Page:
FOIMan highlights the arrival of freedom of information to the Isle of Man.
Monday, 1 February, is a big day for a small country in the British Isles. The Isle of Man’s Freedom of Information Act received Royal Assent last year and the first requests under it will be made on Monday. At first only the Cabinet Office and the Department of Environment, Food and Agriculture (DEFA) will have a duty to respond to them, but by January 2018 all public bodies on the Island will have to do so.
Unless you are one of the 85,000 or so who live on the Island you won’t be able to make requests – one of the mechanisms designed to prevent FOI disrupting the provision of services by a relatively small public service. But Islanders will for the first time have a statutory right to information, and existing openness provisions, including the Code of Practice on Access to Government Information, which was introduced in 1996, will remain in place.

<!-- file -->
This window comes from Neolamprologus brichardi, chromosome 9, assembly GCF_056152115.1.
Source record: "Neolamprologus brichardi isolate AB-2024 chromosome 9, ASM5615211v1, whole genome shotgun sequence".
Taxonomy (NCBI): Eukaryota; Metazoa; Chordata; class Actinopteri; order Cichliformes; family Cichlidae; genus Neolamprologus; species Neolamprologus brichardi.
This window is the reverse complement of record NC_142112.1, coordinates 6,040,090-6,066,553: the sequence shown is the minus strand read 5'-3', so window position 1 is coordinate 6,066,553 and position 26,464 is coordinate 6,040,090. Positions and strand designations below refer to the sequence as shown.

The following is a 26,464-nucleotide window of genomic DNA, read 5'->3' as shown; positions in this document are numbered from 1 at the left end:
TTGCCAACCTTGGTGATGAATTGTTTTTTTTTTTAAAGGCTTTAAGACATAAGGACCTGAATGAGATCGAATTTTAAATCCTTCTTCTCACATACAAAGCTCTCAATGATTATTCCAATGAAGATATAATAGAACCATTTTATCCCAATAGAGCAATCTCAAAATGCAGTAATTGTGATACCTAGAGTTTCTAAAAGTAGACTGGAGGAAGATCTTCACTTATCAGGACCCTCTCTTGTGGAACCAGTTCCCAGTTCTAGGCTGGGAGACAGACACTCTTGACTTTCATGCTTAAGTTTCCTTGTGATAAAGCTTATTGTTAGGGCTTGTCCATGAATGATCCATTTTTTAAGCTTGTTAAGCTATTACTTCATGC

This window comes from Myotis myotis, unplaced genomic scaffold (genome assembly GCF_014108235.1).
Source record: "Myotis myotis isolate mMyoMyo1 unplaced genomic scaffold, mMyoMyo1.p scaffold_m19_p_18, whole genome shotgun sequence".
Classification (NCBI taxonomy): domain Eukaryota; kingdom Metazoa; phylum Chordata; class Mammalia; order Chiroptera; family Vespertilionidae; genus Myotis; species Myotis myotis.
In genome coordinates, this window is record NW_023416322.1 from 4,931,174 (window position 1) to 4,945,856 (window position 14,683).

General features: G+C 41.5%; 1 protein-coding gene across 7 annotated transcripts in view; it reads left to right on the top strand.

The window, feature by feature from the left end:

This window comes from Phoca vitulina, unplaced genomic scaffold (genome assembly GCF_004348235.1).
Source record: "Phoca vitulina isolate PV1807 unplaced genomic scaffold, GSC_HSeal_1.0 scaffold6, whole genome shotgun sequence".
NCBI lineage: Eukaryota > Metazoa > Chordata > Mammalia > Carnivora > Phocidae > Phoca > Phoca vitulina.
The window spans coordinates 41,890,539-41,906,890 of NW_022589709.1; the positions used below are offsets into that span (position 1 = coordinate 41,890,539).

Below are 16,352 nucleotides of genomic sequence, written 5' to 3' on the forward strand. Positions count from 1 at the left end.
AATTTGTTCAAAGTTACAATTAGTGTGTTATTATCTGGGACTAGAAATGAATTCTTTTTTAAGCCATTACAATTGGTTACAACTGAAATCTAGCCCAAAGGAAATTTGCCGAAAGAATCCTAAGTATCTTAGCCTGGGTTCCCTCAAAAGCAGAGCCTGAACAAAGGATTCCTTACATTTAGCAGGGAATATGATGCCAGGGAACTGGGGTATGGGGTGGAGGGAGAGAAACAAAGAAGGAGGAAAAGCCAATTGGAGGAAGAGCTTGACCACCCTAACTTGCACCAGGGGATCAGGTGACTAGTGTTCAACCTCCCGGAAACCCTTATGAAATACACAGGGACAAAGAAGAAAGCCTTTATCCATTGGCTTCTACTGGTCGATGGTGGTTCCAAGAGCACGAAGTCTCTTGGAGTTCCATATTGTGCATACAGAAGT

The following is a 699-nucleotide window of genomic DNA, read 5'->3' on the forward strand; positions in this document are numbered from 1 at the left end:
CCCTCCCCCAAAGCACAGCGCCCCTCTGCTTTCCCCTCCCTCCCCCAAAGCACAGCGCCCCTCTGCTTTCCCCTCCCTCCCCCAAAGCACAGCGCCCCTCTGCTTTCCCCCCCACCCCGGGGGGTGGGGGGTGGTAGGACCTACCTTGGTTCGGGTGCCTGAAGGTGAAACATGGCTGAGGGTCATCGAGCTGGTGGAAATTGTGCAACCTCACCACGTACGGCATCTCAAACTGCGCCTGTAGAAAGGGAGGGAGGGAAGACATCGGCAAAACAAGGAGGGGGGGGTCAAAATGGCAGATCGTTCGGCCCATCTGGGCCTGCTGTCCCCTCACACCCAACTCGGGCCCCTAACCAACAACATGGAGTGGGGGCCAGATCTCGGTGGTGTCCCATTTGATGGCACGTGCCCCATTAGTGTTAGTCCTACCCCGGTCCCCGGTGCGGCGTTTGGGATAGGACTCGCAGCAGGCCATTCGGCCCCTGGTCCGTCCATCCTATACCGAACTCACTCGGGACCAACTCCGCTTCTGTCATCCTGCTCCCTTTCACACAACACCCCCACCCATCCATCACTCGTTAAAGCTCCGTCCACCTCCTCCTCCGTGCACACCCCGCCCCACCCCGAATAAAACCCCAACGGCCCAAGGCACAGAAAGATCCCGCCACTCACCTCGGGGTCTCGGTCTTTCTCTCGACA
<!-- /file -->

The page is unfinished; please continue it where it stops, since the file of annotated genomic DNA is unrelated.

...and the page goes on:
Despite the fact that most of us won’t directly benefit from this new right of access, any new piece of FOI legislation is a cause for celebration, and the Isle of Man’s law contains some interesting innovations which I’ll be examining in a forthcoming article. Whilst the FOI Commission continues to scrutinise the UK Act, it is interesting to look at how other jurisdictions tackle the concerns (however reasonable or otherwise we may consider them) that the Government here has raised. The very existence of the FOI Commission has influenced debate in the Isle of Man and no doubt elsewhere.
I’ve provided some assistance to the Isle of Man Government culminating most recently in the delivery of training to Cabinet Office and DEFA staff. Earlier this week I was asked to take part in briefings to the Island’s media and you can hear Manx Radio and 3FM‘s reports, and watch an interview with me for Manx.net to get a sense of what FOI might mean for the Isle of Man.